This edition of the CRAfT blog features two brief testimonials from faculty members who field-tested CRAs with their students during the 2012-2013 school year. As you may already know, each of the 50 CRAs on the CRAFTx.org website went through a rigorous testing process in which high school and college faculty implemented them with their students to determine both their usability and their effectiveness in improving students’ college and career readiness across three key domains: cognitive skills, foundational skills, and content knowledge. These testimonials highlight faculty experiences and illustrate that CRAs are valuable tools for educators in both high schools and higher education institutions.
Jay Gowen, Department Chair of English, KIPP Houston High School
The CRA lessons I taught had a positive impact on my classroom in a number of ways. First, my seniors were very interested in seeing how prepared they were for college according to the range of criteria provided in the scoring guide. It's one thing to hear from your high school teacher the importance of contributing to class discussion, it's something else entirely to see that your reticence brings your overall score from “College Ready” to only “Approaching College Ready.”
As my students worked to meet the criteria or improve their score from a previous CRA, their investment resulted in an increase in academic achievement and critical thinking skills. Additionally, the emphasis on research and presentation was of particular interest to the students. Seeing the extent to which the CRAs required students to work in groups, present their findings to the class, then write up their experience in a final paper encouraged me to look more closely at the work I was assigning in class and align it to the expectations of the CRAs.
Dr. Douglas J. Carr, Associate Professor of Journalism & Mass Communication, El Paso Community College
It was just about one year ago when I first learned of the CRAfT program. Faculty at El Paso Community College were invited to participate in the field test, gathering data to help evaluate how these assignments would operate in the classroom. My initial reaction was, “Oh, no… more paperwork getting in the way of time better spent with actual student interaction and instruction.” But once I saw the details in each CRA, and how much flexibility I would have adapting the readiness assignments to my media classes, I was on board.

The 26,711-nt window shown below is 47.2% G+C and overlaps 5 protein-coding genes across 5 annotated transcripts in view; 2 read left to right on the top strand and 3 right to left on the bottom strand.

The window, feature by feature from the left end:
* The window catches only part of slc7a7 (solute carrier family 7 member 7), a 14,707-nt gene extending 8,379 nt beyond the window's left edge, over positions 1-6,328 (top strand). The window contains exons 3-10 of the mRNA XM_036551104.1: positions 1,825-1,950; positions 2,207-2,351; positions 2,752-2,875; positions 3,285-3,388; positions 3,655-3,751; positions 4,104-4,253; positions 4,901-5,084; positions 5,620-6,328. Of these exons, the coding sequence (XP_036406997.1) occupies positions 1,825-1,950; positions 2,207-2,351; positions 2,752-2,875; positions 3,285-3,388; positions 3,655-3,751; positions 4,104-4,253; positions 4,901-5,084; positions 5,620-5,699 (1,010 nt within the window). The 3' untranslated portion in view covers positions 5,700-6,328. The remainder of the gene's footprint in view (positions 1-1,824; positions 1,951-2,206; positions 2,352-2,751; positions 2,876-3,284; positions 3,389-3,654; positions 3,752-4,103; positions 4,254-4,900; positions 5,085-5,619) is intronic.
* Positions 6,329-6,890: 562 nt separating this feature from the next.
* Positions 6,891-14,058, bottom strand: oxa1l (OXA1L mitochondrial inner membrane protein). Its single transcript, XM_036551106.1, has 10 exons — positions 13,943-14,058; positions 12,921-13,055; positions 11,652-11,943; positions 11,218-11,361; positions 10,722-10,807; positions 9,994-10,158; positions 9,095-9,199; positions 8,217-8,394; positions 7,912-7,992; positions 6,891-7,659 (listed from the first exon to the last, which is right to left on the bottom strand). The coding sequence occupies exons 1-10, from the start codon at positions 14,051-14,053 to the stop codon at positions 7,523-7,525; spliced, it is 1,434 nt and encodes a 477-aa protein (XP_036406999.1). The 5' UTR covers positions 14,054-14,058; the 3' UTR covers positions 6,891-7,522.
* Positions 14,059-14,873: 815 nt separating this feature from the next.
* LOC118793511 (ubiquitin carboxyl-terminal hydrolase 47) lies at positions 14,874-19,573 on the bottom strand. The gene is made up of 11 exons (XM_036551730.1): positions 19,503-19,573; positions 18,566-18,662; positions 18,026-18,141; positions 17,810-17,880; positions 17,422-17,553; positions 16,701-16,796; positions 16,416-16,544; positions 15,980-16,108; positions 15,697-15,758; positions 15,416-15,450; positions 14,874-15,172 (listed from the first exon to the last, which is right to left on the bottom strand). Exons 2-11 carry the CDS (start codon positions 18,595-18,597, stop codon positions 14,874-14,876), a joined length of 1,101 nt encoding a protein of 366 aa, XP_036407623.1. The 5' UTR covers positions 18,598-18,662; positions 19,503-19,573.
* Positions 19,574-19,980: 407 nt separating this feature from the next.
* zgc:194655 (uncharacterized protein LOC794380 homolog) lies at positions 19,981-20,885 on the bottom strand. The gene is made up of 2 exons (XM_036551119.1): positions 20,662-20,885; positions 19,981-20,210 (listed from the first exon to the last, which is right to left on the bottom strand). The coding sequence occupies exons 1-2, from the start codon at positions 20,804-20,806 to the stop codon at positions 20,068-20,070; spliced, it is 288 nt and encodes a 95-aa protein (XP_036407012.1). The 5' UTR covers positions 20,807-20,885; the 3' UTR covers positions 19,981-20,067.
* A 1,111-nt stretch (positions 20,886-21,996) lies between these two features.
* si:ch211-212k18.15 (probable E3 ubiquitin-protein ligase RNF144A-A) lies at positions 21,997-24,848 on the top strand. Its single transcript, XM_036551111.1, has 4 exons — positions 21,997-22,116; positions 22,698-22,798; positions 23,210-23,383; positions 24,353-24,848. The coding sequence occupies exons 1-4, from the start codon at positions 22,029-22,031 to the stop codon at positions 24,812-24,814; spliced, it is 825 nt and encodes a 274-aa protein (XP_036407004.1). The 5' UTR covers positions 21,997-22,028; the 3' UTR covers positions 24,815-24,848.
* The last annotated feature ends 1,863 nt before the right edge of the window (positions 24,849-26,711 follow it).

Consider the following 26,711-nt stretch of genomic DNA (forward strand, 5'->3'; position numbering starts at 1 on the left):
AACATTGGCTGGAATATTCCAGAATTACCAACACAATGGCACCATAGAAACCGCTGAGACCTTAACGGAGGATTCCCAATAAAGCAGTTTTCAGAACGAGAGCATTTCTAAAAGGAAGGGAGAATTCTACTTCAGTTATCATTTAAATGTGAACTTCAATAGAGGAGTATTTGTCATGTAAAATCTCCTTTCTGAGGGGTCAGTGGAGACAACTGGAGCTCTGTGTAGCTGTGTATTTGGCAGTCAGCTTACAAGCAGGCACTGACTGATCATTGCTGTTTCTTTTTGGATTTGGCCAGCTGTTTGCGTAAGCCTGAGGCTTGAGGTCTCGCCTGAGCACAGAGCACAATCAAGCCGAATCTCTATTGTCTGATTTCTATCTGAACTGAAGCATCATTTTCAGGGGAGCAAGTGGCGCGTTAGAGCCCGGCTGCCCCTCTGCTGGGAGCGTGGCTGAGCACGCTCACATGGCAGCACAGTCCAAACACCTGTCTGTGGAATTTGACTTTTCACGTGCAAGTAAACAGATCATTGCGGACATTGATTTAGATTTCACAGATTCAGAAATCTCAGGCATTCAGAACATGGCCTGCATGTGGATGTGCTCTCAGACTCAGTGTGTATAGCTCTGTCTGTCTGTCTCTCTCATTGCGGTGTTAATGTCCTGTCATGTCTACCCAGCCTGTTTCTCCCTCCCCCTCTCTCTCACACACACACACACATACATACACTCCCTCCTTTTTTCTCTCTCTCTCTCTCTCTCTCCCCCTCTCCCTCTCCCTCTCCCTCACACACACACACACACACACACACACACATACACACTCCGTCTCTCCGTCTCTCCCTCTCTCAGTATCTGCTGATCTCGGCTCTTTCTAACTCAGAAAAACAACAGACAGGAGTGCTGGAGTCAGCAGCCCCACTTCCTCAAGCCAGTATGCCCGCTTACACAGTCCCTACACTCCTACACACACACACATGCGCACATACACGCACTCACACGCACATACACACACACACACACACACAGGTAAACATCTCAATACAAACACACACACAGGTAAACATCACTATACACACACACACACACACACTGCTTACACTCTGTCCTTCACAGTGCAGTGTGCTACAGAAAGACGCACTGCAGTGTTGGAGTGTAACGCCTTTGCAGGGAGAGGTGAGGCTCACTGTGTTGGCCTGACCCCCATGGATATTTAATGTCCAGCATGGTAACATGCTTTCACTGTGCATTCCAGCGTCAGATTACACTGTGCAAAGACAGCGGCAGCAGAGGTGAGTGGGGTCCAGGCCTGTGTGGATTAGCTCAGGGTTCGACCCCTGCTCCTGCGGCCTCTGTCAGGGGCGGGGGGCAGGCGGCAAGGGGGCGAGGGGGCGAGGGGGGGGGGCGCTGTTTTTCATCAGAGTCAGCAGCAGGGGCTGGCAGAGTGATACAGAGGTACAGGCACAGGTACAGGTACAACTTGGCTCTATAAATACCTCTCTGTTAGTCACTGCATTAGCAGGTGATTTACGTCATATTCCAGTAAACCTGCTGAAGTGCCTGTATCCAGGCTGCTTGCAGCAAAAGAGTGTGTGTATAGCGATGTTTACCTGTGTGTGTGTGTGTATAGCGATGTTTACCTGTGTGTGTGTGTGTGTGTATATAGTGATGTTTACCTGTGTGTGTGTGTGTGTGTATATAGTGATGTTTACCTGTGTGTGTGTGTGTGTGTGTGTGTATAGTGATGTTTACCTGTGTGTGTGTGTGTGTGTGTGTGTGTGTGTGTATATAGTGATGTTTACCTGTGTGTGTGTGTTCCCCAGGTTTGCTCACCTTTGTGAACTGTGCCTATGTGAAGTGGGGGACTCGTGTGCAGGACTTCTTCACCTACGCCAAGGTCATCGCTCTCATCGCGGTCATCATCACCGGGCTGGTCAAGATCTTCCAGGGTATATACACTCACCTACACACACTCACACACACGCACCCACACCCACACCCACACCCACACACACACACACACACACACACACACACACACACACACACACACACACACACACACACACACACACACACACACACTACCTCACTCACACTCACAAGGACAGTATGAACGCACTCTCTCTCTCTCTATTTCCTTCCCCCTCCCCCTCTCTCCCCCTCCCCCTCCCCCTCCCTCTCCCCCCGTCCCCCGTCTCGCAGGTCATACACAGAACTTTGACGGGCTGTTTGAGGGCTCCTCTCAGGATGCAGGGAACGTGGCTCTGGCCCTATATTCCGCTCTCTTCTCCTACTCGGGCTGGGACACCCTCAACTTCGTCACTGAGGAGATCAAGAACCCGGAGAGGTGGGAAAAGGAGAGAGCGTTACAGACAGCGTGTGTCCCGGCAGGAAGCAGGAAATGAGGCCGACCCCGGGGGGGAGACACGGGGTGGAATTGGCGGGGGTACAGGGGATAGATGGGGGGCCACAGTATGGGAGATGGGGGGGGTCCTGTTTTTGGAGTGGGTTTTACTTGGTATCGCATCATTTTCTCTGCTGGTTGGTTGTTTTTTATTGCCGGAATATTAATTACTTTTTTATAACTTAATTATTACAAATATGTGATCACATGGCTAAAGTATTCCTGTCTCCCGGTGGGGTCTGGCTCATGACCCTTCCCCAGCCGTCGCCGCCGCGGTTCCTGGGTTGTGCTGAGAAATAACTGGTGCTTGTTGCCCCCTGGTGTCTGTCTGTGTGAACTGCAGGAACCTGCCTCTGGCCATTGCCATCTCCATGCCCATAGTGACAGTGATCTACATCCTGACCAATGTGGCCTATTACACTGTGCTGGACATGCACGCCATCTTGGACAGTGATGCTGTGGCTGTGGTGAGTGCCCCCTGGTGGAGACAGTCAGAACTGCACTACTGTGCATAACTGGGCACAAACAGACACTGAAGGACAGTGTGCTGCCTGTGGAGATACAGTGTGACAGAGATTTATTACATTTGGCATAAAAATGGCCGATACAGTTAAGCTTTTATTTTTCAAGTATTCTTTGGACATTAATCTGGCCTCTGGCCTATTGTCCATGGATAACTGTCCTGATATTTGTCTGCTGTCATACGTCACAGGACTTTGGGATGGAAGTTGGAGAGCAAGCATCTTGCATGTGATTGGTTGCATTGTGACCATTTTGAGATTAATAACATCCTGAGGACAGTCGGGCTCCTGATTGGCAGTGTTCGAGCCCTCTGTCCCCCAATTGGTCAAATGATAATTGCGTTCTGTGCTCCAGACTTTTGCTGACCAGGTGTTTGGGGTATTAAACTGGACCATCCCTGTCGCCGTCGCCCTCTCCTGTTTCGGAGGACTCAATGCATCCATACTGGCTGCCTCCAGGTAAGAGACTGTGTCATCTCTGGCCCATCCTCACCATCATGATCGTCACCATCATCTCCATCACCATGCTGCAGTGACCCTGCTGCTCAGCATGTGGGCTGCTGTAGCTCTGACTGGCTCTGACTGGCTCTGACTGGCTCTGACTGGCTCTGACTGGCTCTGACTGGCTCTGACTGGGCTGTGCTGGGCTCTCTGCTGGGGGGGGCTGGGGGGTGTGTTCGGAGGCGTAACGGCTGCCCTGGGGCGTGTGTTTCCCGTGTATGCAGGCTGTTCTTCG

Student energy and engagement remained high throughout the semester, and with each new CRA I discovered productive alternatives to my previous methods of lecture, discussion and student performance evaluations. Specifically, the “Evaluating Art: What’s Your Favorite Movie?” and “Words, Words, Words: Learning and Using New Vocabulary” CRAs fully engaged students in our study of media and culture. The exercises resulted in students making connections I had not expected, and contributed to changes I’ve made in the delivery of lectures in all my classes.
Being a CRAfT field tester was not easy. I spent hours compiling data, conducting surveys, and attempting to adequately reflect on questions about student readiness. But when all was said and done, I came away with an extraordinary amount of useful material and a profound appreciation for the effort we all need to make helping students prepare for college.
If you have implemented CRAs in your classroom, email us at firstname.lastname@example.org, and share your story. We appreciate hearing your experiences and may include your comments in a future blog.
The CRAfT team at The University of Texas at Austin would also like to acknowledge the approximately 100 other educators across the state who participated in the field test during the 2012-2013 school year. From their hard work providing thought-provoking and challenging assignments for their students we learned:
- CRAs increase student engagement.
- Faculty found CRAs very helpful and appreciated their standalone nature, inclusion of TEKS and CCRS, challenging assignments, and thorough instructions.
- CRAs contributed to an increase in all 19 measured areas of students’ critical skills (e.g., time management, reasoning, ability to transfer knowledge), 16 of which were statistically significant increases.
Because the CRAs on this site were developed and tested by classroom teachers and revised based on their feedback, all educators can be confident that these CRAs reflect what is expected for college and career readiness and success.